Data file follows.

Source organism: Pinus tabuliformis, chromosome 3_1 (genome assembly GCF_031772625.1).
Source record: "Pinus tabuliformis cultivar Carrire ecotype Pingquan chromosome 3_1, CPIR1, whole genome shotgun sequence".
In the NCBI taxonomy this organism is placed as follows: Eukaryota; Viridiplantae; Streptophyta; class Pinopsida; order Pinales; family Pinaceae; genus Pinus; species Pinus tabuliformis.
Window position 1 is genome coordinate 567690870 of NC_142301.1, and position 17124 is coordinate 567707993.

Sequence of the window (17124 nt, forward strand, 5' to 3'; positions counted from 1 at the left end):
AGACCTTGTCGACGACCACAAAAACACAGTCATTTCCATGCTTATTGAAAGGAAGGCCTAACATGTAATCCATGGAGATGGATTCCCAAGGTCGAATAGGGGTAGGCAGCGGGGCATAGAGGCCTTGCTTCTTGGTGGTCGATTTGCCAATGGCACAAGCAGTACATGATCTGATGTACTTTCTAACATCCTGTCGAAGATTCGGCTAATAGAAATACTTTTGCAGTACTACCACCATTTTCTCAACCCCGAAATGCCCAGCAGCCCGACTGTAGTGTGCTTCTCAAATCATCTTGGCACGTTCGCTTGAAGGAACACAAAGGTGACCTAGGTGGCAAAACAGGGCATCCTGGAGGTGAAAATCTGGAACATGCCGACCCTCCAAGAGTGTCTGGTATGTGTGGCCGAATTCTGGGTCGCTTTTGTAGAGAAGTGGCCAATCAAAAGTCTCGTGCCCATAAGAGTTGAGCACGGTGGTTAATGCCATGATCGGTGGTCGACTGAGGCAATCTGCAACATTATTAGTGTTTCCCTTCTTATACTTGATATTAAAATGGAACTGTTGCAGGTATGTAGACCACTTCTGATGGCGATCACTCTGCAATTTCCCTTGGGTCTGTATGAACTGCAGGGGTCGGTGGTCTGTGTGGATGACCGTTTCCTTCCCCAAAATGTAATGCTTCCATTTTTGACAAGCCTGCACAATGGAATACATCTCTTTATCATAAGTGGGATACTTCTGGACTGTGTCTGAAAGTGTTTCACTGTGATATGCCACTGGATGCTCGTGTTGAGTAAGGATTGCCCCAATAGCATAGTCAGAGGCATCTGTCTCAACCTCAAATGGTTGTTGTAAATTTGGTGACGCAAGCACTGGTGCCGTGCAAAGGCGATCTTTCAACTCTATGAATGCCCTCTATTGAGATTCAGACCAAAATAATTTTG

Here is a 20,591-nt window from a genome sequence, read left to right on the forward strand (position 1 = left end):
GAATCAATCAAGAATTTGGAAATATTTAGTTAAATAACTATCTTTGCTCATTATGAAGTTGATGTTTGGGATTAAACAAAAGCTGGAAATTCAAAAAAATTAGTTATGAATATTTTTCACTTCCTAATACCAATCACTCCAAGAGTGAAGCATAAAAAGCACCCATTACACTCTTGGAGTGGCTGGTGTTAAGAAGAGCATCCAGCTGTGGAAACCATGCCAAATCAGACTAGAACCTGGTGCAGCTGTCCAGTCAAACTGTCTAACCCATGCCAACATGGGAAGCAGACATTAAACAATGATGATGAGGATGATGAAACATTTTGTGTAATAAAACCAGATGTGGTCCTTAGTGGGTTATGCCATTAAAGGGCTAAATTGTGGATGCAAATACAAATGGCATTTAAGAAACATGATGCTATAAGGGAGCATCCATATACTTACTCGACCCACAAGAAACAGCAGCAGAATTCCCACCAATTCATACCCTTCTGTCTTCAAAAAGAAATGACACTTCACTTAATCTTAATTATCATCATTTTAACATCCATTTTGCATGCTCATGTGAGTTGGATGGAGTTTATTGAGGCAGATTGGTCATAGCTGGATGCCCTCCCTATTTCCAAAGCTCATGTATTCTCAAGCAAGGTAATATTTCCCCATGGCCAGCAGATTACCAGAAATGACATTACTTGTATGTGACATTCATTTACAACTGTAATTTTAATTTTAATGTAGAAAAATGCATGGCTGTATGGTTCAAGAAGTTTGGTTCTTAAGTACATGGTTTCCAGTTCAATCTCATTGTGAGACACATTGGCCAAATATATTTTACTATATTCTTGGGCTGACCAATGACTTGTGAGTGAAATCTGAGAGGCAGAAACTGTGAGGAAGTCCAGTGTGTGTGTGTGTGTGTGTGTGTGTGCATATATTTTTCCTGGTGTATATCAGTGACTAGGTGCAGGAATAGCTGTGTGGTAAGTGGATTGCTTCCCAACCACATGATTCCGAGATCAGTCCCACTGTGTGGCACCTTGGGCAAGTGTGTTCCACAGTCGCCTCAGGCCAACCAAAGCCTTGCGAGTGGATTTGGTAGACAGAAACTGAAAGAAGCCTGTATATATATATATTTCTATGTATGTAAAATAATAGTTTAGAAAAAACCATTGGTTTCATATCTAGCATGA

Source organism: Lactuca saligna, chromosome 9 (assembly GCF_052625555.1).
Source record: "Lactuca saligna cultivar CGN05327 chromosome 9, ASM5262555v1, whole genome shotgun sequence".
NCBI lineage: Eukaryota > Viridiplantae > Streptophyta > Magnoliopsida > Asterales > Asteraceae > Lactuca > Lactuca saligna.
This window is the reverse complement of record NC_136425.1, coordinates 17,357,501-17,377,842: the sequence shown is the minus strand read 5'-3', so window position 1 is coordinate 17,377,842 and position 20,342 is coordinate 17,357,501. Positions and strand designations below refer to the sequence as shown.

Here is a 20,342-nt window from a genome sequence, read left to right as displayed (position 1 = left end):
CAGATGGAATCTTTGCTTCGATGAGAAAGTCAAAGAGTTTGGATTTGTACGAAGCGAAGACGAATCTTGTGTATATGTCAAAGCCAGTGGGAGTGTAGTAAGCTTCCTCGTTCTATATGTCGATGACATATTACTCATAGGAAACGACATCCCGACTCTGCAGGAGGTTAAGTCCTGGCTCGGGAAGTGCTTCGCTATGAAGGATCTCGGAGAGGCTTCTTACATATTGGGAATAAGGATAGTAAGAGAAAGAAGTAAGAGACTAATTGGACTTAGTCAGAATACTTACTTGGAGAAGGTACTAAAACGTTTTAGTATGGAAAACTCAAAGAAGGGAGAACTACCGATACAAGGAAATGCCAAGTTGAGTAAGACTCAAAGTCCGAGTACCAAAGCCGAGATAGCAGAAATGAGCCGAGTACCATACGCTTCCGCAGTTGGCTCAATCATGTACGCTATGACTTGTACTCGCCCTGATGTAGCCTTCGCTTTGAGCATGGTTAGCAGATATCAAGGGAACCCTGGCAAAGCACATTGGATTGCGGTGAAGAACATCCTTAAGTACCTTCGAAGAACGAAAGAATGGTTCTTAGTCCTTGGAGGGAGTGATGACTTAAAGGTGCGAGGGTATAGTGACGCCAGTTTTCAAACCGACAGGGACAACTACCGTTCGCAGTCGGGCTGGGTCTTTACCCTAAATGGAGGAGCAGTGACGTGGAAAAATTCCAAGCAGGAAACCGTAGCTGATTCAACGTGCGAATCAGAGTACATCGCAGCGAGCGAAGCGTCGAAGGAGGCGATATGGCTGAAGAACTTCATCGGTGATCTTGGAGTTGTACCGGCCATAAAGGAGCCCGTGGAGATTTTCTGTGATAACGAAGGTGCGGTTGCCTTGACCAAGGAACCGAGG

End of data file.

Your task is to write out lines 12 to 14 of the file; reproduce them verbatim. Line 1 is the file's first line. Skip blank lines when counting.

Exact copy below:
This window is the reverse complement of record NC_136425.1, coordinates 17,357,501-17,377,842: the sequence shown is the minus strand read 5'-3', so window position 1 is coordinate 17,377,842 and position 20,342 is coordinate 17,357,501. Positions and strand designations below refer to the sequence as shown.

Here is a 20,342-nt window from a genome sequence, read left to right as displayed (position 1 = left end):
CAGATGGAATCTTTGCTTCGATGAGAAAGTCAAAGAGTTTGGATTTGTACGAAGCGAAGACGAATCTTGTGTATATGTCAAAGCCAGTGGGAGTGTAGTAAGCTTCCTCGTTCTATATGTCGATGACATATTACTCATAGGAAACGACATCCCGACTCTGCAGGAGGTTAAGTCCTGGCTCGGGAAGTGCTTCGCTATGAAGGATCTCGGAGAGGCTTCTTACATATTGGGAATAAGGATAGTAAGAGAAAGAAGTAAGAGACTAATTGGACTTAGTCAGAATACTTACTTGGAGAAGGTACTAAAACGTTTTAGTATGGAAAACTCAAAGAAGGGAGAACTACCGATACAAGGAAATGCCAAGTTGAGTAAGACTCAAAGTCCGAGTACCAAAGCCGAGATAGCAGAAATGAGCCGAGTACCATACGCTTCCGCAGTTGGCTCAATCATGTACGCTATGACTTGTACTCGCCCTGATGTAGCCTTCGCTTTGAGCATGGTTAGCAGATATCAAGGGAACCCTGGCAAAGCACATTGGATTGCGGTGAAGAACATCCTTAAGTACCTTCGAAGAACGAAAGAATGGTTCTTAGTCCTTGGAGGGAGTGATGACTTAAAGGTGCGAGGGTATAGTGACGCCAGTTTTCAAACCGACAGGGACAACTACCGTTCGCAGTCGGGCTGGGTCTTTACCCTAAATGGAGGAGCAGTGACGTGGAAAAATTCCAAGCAGGAAACCGTAGCTGATTCAACGTGCGAATCAGAGTACATCGCAGCGAGCGAAGCGTCGAAGGAGGCGATATGGCTGAAGAACTTCATCGGTGATCTTGGAGTTGTACCGGCCATAAAGGAGCCCGTGGAGATTTTCTGTGATAACGAAGGTGCGGTTGCCTTGACCAAGGAACCGAGG